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Tree Mortality in Mixed Pine–Hardwood Stands Defoliated by the European Gypsy Moth (Lymantria dispar L.)

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Defoliation by the European gypsy moth (Lymantria dispar L.) and subsequent tree mortality have been well documented in the northeastern United States. In this study we evaluate tree mortality after initial defoliation in mixed pine–hardwood stands in the southeastern United States as the range of European gypsy moth expands. In 1993, 46 mature pine–oak and pine–sweetgum stands were selected on the coastal plain in Maryland and Virginia along the advancing gypsy moth front. Initial stand conditions, defoliation, and tree mortality after a single defoliation outbreak were monitored for 4 years. Susceptible oaks and sweetgum were defoliated at the greatest intensities. After defoliation, mortality in attacked stands was 4.4 m2/ha higher in pine–oak stands and 1.7 m2/ha higher in pine–sweetgum stands, representing 13 and 3% of the total basal area, respectively. Mortality of pines was observed mainly among suppressed and intermediate trees. Logistic regressions were derived to correlate individual tree mortality to stand and tree factors associated with gypsy moth attack. On the basis of these models, susceptible understory species with degraded crowns in pine–oak stands were at the greatest risk of mortality. Dominant overstory pines in pine–hardwood stands appear to be at low risk.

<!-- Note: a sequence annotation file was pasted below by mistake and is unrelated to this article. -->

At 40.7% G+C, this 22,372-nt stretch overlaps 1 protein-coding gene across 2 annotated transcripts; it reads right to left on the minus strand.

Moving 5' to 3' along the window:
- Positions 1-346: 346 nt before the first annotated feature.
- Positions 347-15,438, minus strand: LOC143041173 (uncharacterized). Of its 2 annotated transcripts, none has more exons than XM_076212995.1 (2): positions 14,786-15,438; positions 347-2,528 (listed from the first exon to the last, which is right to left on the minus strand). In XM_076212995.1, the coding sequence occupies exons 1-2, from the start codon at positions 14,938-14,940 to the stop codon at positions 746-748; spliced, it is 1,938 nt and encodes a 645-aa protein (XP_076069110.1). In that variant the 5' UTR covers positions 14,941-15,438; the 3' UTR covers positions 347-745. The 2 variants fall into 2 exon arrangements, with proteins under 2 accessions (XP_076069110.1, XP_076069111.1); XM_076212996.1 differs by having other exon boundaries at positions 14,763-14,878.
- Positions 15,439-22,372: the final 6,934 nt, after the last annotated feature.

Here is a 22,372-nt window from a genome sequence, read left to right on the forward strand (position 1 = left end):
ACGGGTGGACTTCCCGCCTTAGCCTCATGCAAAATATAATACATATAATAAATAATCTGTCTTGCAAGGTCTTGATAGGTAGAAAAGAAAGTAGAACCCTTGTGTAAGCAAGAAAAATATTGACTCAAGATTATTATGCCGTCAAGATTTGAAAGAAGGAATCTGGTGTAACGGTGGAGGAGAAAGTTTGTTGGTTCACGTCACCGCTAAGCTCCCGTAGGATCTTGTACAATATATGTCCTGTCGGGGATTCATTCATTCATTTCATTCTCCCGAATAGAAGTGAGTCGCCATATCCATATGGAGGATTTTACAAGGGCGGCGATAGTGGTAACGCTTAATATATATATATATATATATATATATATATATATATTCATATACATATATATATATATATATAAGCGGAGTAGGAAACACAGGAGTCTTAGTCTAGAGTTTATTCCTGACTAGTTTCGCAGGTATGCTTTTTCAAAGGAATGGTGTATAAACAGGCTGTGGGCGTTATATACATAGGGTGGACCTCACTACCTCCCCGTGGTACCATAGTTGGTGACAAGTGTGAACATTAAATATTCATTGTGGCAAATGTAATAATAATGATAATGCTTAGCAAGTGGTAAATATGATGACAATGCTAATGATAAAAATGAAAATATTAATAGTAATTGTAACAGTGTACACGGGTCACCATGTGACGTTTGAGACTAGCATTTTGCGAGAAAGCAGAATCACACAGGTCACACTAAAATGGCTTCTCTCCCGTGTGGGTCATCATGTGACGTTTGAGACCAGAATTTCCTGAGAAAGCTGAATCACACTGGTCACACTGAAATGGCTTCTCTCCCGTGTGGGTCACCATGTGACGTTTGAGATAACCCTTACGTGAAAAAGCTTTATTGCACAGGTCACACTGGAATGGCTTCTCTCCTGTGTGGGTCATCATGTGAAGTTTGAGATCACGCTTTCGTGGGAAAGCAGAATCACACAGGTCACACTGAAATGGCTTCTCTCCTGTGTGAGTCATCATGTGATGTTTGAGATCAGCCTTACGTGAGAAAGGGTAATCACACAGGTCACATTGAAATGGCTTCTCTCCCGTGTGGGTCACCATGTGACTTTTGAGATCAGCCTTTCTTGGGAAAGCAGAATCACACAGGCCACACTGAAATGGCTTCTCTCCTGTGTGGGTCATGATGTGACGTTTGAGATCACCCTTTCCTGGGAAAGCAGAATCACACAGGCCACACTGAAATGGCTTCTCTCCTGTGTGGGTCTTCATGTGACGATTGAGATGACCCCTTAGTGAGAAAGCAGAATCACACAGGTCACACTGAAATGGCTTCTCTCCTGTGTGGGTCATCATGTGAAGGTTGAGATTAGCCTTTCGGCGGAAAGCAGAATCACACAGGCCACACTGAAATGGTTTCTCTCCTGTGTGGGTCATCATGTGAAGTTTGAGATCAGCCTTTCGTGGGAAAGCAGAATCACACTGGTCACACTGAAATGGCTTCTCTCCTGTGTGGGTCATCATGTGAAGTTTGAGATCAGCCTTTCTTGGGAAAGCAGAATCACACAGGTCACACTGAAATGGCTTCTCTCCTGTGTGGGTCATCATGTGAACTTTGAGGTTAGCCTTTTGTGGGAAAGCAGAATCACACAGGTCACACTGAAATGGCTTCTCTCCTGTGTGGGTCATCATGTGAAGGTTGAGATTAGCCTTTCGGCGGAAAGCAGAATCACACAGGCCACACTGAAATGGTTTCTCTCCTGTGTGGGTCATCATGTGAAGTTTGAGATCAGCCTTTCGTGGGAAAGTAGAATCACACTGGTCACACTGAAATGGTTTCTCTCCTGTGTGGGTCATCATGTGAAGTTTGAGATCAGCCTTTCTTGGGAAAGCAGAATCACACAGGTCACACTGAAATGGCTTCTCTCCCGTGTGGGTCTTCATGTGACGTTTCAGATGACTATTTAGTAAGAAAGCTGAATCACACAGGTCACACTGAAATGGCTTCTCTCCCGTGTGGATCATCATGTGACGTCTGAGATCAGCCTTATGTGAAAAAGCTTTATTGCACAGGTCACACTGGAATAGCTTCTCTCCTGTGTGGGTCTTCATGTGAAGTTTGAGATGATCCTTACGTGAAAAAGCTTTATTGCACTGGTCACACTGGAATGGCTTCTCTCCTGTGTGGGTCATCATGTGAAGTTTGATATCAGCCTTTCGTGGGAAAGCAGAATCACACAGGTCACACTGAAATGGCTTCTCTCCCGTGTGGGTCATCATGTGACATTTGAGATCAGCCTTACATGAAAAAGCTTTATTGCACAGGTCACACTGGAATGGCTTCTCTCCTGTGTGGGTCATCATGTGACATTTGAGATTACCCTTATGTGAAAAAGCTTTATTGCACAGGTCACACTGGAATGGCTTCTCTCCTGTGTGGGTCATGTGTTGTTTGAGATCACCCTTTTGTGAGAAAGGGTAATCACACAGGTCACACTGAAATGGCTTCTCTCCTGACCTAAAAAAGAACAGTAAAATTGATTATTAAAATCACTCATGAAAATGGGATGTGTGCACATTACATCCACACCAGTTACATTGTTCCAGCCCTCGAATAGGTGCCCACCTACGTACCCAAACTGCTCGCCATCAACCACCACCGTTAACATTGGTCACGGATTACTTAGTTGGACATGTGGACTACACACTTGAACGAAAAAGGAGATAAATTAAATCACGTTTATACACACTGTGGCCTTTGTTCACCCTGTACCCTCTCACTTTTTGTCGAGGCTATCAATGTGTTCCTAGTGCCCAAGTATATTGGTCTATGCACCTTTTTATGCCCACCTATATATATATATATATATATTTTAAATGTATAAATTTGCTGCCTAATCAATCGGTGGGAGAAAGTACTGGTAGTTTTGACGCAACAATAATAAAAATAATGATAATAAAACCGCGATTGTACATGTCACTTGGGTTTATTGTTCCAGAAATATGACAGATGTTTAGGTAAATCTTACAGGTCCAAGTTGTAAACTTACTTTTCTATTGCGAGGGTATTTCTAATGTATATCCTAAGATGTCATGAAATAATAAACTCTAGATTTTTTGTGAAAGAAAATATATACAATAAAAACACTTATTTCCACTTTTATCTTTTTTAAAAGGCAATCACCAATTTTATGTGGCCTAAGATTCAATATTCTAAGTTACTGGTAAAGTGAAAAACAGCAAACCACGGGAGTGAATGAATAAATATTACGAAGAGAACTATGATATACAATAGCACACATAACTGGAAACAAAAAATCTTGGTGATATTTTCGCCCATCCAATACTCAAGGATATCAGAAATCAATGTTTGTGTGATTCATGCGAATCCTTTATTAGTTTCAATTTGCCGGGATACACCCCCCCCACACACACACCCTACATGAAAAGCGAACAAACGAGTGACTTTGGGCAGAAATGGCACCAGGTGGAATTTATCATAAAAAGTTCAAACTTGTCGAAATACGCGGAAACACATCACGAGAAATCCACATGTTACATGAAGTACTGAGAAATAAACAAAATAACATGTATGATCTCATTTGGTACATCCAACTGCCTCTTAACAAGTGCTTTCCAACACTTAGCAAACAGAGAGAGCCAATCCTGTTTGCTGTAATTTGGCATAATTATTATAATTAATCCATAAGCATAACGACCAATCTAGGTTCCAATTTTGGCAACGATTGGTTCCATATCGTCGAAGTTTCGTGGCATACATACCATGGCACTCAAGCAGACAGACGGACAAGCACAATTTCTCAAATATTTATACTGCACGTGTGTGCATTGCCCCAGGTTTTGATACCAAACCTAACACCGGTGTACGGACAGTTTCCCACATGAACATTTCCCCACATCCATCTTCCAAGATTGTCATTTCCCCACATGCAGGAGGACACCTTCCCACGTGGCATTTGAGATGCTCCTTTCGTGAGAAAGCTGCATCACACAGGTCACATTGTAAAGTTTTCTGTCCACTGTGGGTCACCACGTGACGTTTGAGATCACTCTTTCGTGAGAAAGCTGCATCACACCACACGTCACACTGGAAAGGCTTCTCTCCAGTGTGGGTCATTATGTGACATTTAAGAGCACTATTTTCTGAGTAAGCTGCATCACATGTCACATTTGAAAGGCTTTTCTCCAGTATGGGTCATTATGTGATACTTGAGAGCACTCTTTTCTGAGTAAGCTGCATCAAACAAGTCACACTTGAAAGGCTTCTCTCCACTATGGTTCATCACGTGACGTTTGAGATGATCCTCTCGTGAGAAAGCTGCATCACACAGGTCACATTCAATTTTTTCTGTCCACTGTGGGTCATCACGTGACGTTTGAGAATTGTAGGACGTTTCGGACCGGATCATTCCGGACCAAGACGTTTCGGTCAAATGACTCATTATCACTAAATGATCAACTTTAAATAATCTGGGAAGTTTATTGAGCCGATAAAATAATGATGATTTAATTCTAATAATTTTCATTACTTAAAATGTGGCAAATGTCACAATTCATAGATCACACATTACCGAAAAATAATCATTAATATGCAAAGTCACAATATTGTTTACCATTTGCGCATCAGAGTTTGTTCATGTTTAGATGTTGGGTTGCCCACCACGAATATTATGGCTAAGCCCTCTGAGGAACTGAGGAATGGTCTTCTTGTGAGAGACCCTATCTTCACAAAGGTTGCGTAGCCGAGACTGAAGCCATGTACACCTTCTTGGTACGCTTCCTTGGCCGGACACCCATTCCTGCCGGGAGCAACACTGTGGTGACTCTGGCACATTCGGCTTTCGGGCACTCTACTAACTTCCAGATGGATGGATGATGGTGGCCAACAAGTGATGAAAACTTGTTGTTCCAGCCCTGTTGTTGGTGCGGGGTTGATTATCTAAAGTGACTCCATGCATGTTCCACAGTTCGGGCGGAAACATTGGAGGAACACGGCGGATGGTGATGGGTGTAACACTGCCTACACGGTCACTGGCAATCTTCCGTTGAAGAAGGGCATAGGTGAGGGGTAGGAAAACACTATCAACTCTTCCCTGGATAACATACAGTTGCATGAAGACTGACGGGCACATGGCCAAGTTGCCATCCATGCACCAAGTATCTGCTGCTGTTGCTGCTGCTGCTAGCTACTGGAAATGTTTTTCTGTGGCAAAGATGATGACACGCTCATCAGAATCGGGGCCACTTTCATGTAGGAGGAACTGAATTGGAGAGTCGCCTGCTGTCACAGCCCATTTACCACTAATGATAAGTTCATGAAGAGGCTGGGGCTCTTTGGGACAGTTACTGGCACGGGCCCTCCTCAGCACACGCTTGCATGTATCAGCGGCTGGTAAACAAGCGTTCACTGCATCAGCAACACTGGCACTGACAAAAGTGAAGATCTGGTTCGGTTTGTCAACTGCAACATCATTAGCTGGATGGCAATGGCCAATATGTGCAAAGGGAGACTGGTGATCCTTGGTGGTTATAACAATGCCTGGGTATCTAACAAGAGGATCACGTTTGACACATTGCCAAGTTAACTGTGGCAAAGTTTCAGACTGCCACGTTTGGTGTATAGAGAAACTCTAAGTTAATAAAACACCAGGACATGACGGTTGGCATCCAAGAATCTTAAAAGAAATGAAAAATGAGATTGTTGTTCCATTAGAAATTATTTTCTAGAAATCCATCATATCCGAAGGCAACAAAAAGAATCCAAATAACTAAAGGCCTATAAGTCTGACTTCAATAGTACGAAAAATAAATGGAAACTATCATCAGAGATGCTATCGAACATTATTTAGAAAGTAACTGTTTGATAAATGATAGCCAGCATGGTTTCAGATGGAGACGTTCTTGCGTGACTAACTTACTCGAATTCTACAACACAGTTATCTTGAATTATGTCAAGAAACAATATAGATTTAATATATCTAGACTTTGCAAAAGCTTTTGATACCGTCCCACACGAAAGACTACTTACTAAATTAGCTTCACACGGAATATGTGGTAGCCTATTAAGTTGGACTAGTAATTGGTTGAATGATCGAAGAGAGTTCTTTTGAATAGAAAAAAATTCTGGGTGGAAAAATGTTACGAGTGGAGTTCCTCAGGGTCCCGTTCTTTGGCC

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Keywords: Lepidoptera; Lymantriidae; logistic regression; pine–oak; stand dynamics; vulnerability

Document Type: Research Article

Publication date: 2007-12-01

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  • Forest Science is a peer-reviewed journal publishing fundamental and applied research that explores all aspects of natural and social sciences as they apply to the function and management of the forested ecosystems of the world. Topics include silviculture, forest management, biometrics, economics, entomology & pathology, fire & fuels management, forest ecology, genetics & tree improvement, geospatial technologies, harvesting & utilization, landscape ecology, operations research, forest policy, physiology, recreation, social sciences, soils & hydrology, and wildlife management.
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    June 1, 2016 to Feb. 28, 2017

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